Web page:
Electrician's family devastated by loss

Hector Orozco recalled the time when his son, Brandon, a power line technician, joked with him about the significance of his electrical work.

"He said, 'Dad, you light up houses and I light up cities,'" said Hector, a residential electrician. "He used to tease me about how he dealt with real electricity, not like me who dealt with low-voltage electricity."

Brandon, 28, of Whittier, died Monday after the underground electrical vault he was working in near Huntington Harbour suddenly became energized and caught on fire.

Hector Orozco, 50, of West Covina, said his family has been devastated by the loss. He especially has had difficulty coping with his son's death.

"It's been extremely hard. I'm not eating, I can't think and can't sleep," Orozco said. "I wake up wishing that it didn't happen.… I just want my son back. I'm helpless. I can't do anything to get my son back."

Brandon was one of five men working at the site, at Tisbury Circle and Mistral Drive on Humboldt Island, that day. He was with Escondido-based CAM Contractors Inc., hired by Southern California Edison to do scheduled work in the area.

Brandon had been a union line man for about three years and would work for various electrical contractors, Orozco said. His son loved the work regardless of who he was employed by.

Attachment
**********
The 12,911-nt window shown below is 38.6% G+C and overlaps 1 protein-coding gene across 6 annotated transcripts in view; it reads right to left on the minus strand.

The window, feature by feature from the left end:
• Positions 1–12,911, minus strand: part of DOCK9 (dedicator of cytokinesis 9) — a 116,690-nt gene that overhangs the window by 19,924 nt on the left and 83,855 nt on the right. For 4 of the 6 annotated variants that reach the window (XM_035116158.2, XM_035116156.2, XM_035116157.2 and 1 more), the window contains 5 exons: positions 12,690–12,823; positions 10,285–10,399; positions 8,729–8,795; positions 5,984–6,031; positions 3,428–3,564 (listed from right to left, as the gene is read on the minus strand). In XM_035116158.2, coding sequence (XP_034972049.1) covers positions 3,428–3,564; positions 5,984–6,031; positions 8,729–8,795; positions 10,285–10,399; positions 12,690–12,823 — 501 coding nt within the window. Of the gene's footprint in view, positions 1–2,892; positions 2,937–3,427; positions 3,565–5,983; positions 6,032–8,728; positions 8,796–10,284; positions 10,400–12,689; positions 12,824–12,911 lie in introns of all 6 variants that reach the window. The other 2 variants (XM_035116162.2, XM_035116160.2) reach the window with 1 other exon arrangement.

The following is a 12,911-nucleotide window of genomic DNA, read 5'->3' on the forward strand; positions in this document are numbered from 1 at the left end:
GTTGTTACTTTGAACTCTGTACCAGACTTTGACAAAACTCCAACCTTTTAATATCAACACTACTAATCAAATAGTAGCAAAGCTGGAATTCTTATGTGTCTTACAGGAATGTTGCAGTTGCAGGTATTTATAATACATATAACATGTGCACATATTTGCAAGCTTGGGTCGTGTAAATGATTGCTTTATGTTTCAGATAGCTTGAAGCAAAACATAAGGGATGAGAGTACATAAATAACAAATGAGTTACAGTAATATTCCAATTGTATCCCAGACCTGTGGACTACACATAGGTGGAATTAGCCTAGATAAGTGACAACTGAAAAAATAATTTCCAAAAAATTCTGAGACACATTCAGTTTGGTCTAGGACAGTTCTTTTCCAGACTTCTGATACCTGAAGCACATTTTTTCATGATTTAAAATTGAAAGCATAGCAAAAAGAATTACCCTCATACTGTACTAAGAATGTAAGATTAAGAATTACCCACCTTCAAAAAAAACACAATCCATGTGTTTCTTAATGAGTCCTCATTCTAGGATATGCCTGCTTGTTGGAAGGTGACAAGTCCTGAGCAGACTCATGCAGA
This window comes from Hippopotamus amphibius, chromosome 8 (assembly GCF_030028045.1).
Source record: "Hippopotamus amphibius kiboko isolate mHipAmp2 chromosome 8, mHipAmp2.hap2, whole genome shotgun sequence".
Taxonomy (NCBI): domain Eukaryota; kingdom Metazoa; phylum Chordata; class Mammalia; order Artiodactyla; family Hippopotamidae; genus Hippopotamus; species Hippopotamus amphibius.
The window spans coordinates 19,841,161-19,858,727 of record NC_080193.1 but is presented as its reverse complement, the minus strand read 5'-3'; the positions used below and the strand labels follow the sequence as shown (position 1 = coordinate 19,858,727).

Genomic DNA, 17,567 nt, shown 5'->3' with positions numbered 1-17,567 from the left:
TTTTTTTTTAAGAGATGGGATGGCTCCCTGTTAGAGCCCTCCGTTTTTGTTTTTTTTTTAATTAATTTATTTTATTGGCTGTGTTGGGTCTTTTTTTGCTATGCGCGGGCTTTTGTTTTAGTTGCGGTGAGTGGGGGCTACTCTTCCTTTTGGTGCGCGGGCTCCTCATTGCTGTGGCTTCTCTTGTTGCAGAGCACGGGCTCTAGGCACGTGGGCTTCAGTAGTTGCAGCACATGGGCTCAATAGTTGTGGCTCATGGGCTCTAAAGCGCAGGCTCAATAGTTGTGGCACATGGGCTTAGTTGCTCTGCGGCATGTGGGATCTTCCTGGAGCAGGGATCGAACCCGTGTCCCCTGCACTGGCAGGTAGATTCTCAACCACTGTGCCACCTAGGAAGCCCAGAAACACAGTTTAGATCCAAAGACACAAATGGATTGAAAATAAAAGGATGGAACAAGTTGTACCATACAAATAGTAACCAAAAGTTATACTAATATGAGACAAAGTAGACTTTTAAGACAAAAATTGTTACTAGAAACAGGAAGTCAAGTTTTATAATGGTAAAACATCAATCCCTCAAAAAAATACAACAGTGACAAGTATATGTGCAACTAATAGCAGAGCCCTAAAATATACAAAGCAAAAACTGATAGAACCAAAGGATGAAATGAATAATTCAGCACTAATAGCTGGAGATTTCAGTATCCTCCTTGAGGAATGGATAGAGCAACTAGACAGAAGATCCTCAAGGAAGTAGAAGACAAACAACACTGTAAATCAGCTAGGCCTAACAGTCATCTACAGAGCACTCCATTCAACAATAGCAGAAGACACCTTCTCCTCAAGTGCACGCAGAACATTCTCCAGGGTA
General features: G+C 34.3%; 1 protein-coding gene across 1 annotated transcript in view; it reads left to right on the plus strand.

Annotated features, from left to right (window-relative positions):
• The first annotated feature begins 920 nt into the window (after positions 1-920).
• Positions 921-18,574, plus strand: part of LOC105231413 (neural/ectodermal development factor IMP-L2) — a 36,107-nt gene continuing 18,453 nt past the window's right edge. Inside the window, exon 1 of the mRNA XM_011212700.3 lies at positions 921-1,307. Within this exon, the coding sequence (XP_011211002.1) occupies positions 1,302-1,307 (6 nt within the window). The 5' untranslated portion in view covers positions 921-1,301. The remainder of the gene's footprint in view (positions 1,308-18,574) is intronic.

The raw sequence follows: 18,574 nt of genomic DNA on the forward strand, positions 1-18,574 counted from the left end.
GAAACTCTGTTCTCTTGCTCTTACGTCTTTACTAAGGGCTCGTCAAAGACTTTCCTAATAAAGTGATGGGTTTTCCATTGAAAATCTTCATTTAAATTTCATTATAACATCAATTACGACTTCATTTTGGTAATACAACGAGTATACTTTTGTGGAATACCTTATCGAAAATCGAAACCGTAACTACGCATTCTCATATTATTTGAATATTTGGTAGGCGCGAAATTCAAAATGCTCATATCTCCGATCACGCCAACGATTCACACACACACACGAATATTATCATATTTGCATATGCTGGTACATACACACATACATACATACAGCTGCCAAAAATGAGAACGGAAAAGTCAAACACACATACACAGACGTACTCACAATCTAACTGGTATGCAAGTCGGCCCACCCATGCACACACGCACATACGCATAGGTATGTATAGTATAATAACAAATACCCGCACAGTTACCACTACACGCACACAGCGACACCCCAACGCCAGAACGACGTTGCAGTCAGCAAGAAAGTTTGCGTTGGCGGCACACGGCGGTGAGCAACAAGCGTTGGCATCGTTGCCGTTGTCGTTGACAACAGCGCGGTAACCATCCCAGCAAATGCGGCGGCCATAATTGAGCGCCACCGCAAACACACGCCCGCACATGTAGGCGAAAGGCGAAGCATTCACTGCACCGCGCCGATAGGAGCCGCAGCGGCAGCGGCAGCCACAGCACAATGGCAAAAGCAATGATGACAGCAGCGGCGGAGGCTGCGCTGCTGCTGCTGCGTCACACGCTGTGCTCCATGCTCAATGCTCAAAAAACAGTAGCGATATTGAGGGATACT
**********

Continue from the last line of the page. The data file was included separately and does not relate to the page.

"He would call me every single day and tell me about all the things he was doing," Orozco said. "He was so excited about being a line man."

CAM President Carlos Martinez said Brandon had been with his company for two months and was a "very conscientious worker."

His death was the first for the contractor, said Martinez, who has been in Huntington Beach for the past few days helping with the investigation.

"It's just an unfortunate incident, and we feel very sorry for the family losing him," Martinez said. "The electrical workers [have] a tight brotherhood."

Michelle Abawi, a 38-year-old resident of the island, and other neighbors were so moved by the incident that they opted to help by donating money to the Orozcos to pay for funeral costs. She is also asking others in the Huntington Beach community to help.

"It's very expensive these days. It's like $6,000 or $7,000 to bury somebody," Abawi said. "When you're not prepared for something like this, it's very difficult."

A viewing and rosary prayer service were held Sunday at Rose Hills Memorial Park in Whittier. A mass was held Monday morning at St. Andrew's Catholic Church in Pasadena, and the burial took place at Rose Hills on Tuesday.

Despite never having met Brandon, Abawi felt like she needed to do something for the family.

"I have three children myself, one who's 21," she said. "[Brandon] was 28, so I could just feel for the family. I can't image losing my son, especially in such a tragic way."

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